The Anaphylaxis Campaign and Allergy UK are facing a deluge of desperate enquiries in response to the government’s promotion of the importance and urgency of the booster vaccination. Previous information has led people living with allergies to believe that the preferred Pfizer booster will put them at risk of anaphylaxis.
The two charities, as well as the British Society for Allergy & Clinical Immunology (BSACI), are now calling for urgent action to share latest Green Book vaccination guidance. This should reassure the majority of the allergic population, who largely received AstraZeneca for first and second doses, that they can safely receive the Pfizer vaccination as a booster.
Initial concerns for people with allergies were alleviated three weeks after being raised, when guidance by the MHRA was reversed. Two healthcare workers had been reported to have suffered anaphylactic reactions to their Pfizer vaccines in the first week of the COVID-19 vaccine roll-out in December 2020. But, on investigation, there was no scientific basis for concern for the large majority of individuals with food, venom (bees and wasps) or known medicine allergies, even if they had experienced anaphylaxis before.
Unfortunately, the message that Pfizer was not suitable for people with allergies, and in particular for people with any history of anaphylaxis, spread far and wide. It has proved extremely difficult to correct this message. When the Oxford AstraZeneca vaccine was authorised, people with any allergy whatsoever were frequently told that AstraZeneca was more suitable and safer for them. So they received their two doses of that vaccine instead. This was despite the guidance by that time being very clear that there was NO REASON for them to fear the Pfizer vaccine.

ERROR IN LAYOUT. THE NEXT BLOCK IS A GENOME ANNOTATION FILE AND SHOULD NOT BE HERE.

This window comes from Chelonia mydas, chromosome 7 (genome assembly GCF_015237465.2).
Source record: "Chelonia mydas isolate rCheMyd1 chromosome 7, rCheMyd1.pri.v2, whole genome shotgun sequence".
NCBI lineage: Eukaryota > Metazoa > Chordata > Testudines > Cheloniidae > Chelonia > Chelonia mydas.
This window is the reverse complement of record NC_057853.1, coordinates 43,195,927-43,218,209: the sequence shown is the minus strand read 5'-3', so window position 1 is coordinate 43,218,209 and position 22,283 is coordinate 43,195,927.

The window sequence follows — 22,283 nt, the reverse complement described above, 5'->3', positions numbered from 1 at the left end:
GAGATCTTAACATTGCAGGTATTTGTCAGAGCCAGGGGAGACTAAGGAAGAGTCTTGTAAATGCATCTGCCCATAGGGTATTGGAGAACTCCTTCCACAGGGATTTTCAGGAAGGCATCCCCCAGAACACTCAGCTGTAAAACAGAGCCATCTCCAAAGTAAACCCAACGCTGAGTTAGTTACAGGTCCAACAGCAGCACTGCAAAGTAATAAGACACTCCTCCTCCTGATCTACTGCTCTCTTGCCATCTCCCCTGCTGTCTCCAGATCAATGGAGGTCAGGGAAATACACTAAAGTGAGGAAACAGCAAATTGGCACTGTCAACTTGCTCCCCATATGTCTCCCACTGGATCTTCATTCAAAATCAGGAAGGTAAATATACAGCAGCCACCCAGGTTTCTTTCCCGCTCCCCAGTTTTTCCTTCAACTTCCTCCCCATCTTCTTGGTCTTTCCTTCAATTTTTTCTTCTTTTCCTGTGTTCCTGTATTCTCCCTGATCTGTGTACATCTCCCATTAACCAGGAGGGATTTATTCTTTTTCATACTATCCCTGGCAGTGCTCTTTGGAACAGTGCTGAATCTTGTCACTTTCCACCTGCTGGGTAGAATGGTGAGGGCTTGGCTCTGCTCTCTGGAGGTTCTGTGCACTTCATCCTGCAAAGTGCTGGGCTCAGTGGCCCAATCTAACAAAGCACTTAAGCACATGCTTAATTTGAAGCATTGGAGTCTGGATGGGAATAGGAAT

People are still being turned away from vaccination centres because they report a history of anaphylaxis to food, venom, or to an identified medicine. It seems that they are often wrongly informed they need AstraZeneca as a booster, which has been noted as being less effective against COVID-19 than the Pfizer booster. The AstraZeneca vaccine is also difficult to arrange as a booster and is not usually offered in booster clinics. As a result, the charities report that patients often end up running round in circles between their GP and 119 operators, who frequently are unable to offer any guidance.
The ingredient in the Pfizer vaccine that originally caused concern is called polyethylene glycol (PEG for short, and also known as Macrogol). It is a common ingredient in medicines. Most allergic reactions caused by PEG have resulted from laxatives and some types of steroid injections. However, it is an extremely rare cause of anaphylactic reactions and ONLY individuals with a history of anaphylaxis immediately after taking medicines containing PEG need to seek further specialist allergy advice before vaccination.
As the vaccine roll-out has continued, studies have shown that even people known or suspected to have an allergy to PEG can be safely vaccinated with the Pfizer vaccine. There is just ONE case report in the medical literature of anaphylaxis with the Pfizer vaccine caused by PEG.
Key messages for patients
Green Book Guidance
Allergy UK Resources
Anaphylaxis Campaign Resources
Allergy to Polyethylene Glycols Factsheet
British Society for Allergy and Clinical Immunology
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